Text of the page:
Research reportIntrathecal injection of cAMP response element binding protein (CREB) antisense oligonucleotide attenuates tactile allodynia caused by partial sciatic nerve ligation
Review articleOpen access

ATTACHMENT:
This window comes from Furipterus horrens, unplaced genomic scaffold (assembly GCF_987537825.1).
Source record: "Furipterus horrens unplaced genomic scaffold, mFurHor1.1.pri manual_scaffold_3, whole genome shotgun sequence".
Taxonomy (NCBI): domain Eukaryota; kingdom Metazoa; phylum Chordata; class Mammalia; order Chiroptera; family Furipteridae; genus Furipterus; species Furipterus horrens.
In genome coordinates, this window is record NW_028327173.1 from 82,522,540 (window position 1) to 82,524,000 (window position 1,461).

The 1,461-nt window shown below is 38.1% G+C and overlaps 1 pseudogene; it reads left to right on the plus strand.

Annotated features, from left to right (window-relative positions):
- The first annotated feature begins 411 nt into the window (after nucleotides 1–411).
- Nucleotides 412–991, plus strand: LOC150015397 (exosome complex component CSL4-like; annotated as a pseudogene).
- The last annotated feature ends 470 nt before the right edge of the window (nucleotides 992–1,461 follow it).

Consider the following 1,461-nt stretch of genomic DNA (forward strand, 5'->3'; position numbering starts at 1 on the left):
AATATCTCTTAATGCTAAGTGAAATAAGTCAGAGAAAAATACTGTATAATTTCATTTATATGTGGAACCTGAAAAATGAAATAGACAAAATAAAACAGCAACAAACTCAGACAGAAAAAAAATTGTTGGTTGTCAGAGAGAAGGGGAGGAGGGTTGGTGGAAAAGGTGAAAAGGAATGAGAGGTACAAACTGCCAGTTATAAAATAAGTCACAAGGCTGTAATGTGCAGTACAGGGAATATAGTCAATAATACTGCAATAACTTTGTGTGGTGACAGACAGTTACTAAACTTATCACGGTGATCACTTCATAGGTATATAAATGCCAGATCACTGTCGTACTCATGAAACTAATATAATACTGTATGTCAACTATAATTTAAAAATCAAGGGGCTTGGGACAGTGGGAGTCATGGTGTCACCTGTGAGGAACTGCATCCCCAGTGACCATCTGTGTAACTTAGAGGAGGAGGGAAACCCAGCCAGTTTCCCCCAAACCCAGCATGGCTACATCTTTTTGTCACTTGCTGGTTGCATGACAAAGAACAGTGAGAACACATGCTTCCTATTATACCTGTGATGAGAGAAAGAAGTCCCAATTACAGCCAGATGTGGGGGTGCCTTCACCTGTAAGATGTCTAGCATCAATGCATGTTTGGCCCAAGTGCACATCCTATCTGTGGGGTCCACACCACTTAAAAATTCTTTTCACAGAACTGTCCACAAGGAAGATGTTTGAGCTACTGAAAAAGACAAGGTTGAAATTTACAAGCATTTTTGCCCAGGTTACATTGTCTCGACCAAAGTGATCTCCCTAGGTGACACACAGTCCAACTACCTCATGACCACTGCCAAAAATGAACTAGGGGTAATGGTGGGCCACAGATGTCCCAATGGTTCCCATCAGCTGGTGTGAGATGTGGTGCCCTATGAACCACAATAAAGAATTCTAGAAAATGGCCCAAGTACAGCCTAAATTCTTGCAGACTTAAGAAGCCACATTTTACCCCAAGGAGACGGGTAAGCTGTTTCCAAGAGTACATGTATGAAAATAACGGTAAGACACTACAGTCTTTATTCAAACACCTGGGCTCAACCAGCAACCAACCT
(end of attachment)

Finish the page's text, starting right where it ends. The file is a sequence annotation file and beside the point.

AbstractThe transcription factor cAMP responsive element binding protein (CREB) is important in regulating immediate-early genes and some late-effector genes involved in neuroplasticity in response to peripheral injury and stressful insults. Partial nerve injury elicited neuropathic pain is accompanied by increased phosphorylation of CREB in the ipsilateral spinal cord dorsal horn (Ma and Quirion, Pain 93 (2001) 295; Miletic et al., Pain 99 (2002) 493). The aim of this study is to determine whether increased phosphorylation of CREB in the dorsal horn contributes to the pathogenesis of neuropathic pain. Three weeks following partial sciatic nerve ligation (PSNL), daily intrathecal injection of antisense CREB oligodeoxynucleotide (ODN, 20 μg/day) for 5 days significantly attenuated tactile allodynia. The attenuation lasted for more than 4 days. Total CREB and phosphorylated CREB in both ipsilateral and contralateral dorsal horn neurons were dramatically reduced in antisense ODN injected PSNL rats 1 week after injection. The extent of reduction of total CREB and phosphorylated CREB containing cells in the dorsal horn ipsilateral to injury was greater than in the contralateral dorsal horn. These data suggest that phosphorylation of CREB is an important contributing event in the central plasticity of nerve injury and in the pathogenesis of neuropathic pain.

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